I discovered fenugreek seeds along with Indian food, and I learned out that I loved the flavor of rice or millet cooked with fenugreek seeds. My fondness for fenugreek grew when I found ready-to-eat Indian dishes that contained fenugreek, such as MTR's Alu Methi. But I have to confess that, despite my botanical training, gardening experience, and the fact that I had eaten fenugreek leaves in those ready-to-eat methi dishes that I liked so much, I had no idea that fenugreek could be eaten as a leafy herb, nor did I have any concept of there being a fenugreek plant, until I happened upon the seed packet for Botanical Interests Fenugreek, a cool-season annual herb. Because of which I had a real moment there in the seed section when I realized that methi dishes were not spiced with methi (fenugreek) seeds, but were composed in part of methi leaves, which I could grow in my garden next to the other cool-season herbs like fennel, cilantro, and parsley.
So I planted half a row of fenugreek next to the half a row of fennel and have watched with curiosity as the gangly, clover-looking plants have grown into their space. In December, two months after planting, which is the age suggested for harvesting the leaves, my precocious plants were already flowering and producing baby seed pods. Perhaps they were misled by the day length in Austin, or perhaps they were simply confused, as we all are, by the highly variable but generally mild season that we call fall here. In any case, I harvested a handful of plants, removed the stems, flowers, and baby seed pods, washed them, and found a recipe for Methi Aloo, the fenugreek and potato dish that I already knew and loved. Homemade Methi Aloo was nothing like the ready-to-eat stuff from the packet but was crispy, flavorful, and scored a this is my new favorite thing complement from Lee. Plus, as a bonus, we smelled like imitation maple syrup for the rest of the week.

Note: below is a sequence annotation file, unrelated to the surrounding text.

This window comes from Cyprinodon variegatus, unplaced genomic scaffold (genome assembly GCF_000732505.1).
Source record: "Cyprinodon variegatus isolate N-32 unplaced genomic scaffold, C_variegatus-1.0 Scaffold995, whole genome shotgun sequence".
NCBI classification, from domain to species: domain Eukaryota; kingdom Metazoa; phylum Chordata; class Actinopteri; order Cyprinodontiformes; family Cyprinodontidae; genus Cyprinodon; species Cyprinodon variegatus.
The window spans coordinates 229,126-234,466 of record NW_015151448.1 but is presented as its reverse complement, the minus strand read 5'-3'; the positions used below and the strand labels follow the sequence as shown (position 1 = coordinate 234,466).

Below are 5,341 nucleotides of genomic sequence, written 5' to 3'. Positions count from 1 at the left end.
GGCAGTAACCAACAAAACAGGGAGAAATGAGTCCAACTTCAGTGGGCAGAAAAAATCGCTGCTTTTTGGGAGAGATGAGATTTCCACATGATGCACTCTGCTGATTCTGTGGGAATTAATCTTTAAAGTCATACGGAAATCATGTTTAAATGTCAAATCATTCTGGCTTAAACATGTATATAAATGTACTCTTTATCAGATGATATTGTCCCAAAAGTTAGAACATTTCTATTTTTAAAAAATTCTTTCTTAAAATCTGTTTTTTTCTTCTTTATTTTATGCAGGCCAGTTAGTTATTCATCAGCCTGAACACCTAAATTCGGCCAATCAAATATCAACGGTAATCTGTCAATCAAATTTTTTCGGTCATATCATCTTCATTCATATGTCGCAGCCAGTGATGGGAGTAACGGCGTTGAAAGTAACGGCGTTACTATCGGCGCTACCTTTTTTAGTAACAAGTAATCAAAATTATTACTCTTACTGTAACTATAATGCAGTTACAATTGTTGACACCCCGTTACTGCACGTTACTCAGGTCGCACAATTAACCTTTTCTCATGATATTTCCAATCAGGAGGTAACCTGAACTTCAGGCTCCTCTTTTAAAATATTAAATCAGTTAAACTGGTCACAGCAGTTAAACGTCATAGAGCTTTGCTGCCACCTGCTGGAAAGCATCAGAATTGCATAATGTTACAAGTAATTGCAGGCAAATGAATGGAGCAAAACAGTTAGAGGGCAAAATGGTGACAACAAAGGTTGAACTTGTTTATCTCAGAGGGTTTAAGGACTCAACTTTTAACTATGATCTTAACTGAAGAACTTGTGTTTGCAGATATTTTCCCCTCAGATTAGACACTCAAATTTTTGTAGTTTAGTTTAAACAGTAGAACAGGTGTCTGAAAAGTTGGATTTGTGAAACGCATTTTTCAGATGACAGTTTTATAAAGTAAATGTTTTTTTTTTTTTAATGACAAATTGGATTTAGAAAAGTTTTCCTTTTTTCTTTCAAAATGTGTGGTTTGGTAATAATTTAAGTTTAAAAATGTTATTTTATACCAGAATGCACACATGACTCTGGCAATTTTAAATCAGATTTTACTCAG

Adapted from Padma's Kitchen.
I accidentally added caraway seeds to this dish, thinking they were cumin seeds, but the end result was delicious anyway, so I have also added them to the recipe. I didn't have urad dal on hand, so I omitted that and the recipe worked fine, but ural dal can be easily found at an Indian grocery store along with the curry leaves and fenugreek, which is seasonally available.
2 cups (packed) fenugreek (methi) leaves
2 lbs small, organic, red-skinned potatoes
2 tablespoons safflower or canola oil
1 teaspoon cumin seeds
1/2 teaspoon caraway seeds (optional)
1 teaspoon urad dal
5-6 curry leaves
1 teaspoon red chili powder
1/8 teaspoon cayenne powder
1/4 teaspoon turmeric powder
Trim the stems from the fenugreek and wash thoroughly. Wash the potatoes and chop into even-sized cubes.
Heat the oil in a frying pan over medium-high heat. Add the cumin seeds, caraway seeds (optional), urad dal, and curry leaves and fry for about a minute, or until the cumin seeds brown and become aromatic. Add the chopped potatoes and fry, stirring frequently, for about 15 minutes, or until the potatoes are cooked through.
Remove the curry leaves. Add sea salt to taste, then add the red chili, cayenne, and turmeric powders. Stir to coat the potatoes with the spices. Add the fenugreek leaves, stir to combine, and cook for another 3 to 4 minutes. Serve hot on as a side dish or with Indian breads.